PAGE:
August 2, 2005

' How Does it Get into My Imagination?' : Elementary School Children's Intertextual and Gendered Storylines, by Elizabeth Yeoman

Today, I read an extraordinary article called “ ‘ How Does it Get into my Imagination?’: Elementary School Children’s intertextual knowledge and gendered storylines” by Elizabeth Yeoman. Elizabeth Yeoman is a professor at Memorial University of Newfoundland who also teaches women studies, focusing on culture, language difference, postmodern, postcolonial, and feminist studies ranging from motherhood to family life(1). Elizabeth also wrote other interesting article beside this one, such as a review essay for the article, Transforming the Culture of Schools: Yup'ik Eskimo Examples, a book review for Single Mothers and their Children: Disposal, Punishment and Survival in Australia which was written by S. Swain with R. Howe, a article called, The other within the self: Black daughter, white mother and the narrative construction of racial identity and other interesting articles.
Elizabeth’s article is related to the article, “ Ella Evolving: Cinderella Stories and the Construction of Gender Appropriate Behavior” by Linda T. Parsons because these two articles discussed about how fairy tales portrayed gender roles in children and the effect it have on them. However, there are also differences in these two articles. For example, Linda’s article is written from adult’s perspective of the influence of fairy tales in gender roles, focusing mostly on the sets roles, where there is no exception of changing those gender roles. Conversely, Elizabeth’s article is written from looking at the children’s perspective of fairy tales. Her article used a lot data from case study of children’s response to stories to examine how intertextual knowledge contributes to their understanding of what it means to be male or female (pg.427). She focus on having students rewrite the fairy tales that they read from their own experience or what they see from other sources such as videos, books, and picture, to examine their new stories and to if there is any changes in gender roles. Her article examines how the conversations and writings of the children who participated in the study revealed aspects of their shareable imaginative world. Her article also inform about how gender roles, race, and class are involved from the presenting of unexpected characteristics, plots, outcomes, detail from the children’s imagination from theirs made believe storyline (pg. 429).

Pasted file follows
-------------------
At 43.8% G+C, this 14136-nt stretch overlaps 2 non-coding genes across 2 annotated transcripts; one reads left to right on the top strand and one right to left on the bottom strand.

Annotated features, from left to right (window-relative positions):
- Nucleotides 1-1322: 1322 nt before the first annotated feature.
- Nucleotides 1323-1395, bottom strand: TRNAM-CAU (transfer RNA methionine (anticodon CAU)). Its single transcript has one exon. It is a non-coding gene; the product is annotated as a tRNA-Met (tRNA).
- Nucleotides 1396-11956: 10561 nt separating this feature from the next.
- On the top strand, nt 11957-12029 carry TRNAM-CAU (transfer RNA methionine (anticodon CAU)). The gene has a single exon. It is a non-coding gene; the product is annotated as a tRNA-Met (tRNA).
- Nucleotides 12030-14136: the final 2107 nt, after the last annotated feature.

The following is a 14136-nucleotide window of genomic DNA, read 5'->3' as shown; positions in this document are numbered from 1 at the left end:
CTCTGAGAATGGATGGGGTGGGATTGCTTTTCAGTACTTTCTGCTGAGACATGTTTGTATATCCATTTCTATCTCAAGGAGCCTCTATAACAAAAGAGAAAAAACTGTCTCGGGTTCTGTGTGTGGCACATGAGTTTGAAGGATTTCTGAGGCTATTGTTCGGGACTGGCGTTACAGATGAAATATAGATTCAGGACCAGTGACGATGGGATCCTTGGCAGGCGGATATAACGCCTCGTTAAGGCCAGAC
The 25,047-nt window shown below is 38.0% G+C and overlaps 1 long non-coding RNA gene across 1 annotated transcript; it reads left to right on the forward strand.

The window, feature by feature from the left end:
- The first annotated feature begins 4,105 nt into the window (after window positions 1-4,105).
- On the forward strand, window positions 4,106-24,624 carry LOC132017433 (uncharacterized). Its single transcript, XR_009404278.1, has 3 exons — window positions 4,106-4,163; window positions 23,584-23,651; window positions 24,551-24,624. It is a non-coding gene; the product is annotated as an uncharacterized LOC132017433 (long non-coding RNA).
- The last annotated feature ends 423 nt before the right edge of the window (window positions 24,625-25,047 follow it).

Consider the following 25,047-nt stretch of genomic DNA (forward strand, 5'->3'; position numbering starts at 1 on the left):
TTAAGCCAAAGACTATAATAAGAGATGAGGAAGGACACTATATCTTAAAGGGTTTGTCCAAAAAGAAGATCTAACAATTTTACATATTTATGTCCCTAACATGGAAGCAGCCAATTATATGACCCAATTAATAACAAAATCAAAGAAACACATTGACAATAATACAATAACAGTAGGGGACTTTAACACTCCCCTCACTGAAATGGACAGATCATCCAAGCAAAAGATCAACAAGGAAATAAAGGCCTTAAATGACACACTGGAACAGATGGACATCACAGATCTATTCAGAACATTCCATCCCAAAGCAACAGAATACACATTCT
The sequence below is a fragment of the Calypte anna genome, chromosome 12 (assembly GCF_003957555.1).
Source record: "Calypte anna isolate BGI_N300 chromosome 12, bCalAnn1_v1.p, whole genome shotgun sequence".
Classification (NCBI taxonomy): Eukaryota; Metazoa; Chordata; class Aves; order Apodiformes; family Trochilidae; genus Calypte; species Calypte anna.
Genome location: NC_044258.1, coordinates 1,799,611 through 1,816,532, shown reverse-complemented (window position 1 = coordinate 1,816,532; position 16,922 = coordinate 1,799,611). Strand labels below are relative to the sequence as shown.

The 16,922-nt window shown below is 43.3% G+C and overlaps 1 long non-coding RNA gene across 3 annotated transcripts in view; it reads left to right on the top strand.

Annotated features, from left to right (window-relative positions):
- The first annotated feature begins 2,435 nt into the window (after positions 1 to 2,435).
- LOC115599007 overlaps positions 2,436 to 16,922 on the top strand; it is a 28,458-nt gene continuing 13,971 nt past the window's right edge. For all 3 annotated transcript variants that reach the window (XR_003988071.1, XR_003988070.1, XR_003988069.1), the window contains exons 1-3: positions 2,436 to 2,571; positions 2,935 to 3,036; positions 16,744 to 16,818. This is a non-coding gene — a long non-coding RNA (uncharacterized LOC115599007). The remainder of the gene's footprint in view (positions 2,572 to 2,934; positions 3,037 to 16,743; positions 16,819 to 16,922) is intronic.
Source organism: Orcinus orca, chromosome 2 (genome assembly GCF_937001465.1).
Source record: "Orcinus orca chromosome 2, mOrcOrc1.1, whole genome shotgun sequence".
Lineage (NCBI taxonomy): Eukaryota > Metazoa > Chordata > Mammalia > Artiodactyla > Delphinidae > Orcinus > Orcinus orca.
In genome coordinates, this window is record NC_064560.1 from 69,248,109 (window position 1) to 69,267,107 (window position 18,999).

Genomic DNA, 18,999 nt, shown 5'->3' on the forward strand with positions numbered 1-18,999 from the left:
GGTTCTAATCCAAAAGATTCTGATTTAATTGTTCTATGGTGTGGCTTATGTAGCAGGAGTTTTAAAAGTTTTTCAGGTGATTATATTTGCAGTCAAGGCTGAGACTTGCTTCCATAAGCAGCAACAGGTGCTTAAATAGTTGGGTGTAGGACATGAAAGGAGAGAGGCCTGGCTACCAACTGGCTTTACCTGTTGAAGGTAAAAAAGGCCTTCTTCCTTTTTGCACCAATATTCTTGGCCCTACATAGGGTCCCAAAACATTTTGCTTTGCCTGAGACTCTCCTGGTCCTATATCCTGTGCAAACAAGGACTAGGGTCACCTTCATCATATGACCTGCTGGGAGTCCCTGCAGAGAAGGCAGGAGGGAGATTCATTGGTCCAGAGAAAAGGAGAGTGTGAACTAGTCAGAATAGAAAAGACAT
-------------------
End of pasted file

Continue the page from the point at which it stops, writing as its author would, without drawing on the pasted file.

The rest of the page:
In her article, she worked with the teacher and students from a fourth and fifth grade classroom who ages range approximately from 9 years old to 11 years old at Charles Street Public School (pg.428). Elizabeth choose Charles Street Public School because Charles School is an urban Canadian school with a diverse population consisting of national and ethnic origin, and socio-economic situation (pg.428). She stay in their class for a six month period, reading a variable of fairy tales ranging from The Three Little Pigs by A. Wolf, two of the best known European fairy tales, Little Red Riding Hood and Cinderella, The Princess and the Goblin, Willow, The Little Mermaid, Pocahantas and Mulan to the classroom. In her research, she was surprised to found out that if through she didn’t specifically asked the children to focus on gender, the discussion that she have with the children encourage them to reflect on the range of discourses available to them about what it means to be male or female. For example, in her article, when she asked the students to rewrite a fairy tales from their experience, a girl name Samantha wrote about a story called “ Something Different” talking about this beautiful princess named Caroline was kidnapped, but was very intelligent to save herself and her knight Henry, who was very stupid, from the dragon and live happily after as his tutors. There were also two other stories that were rewritten from the story Cinderella and The Little Red Riding Hood.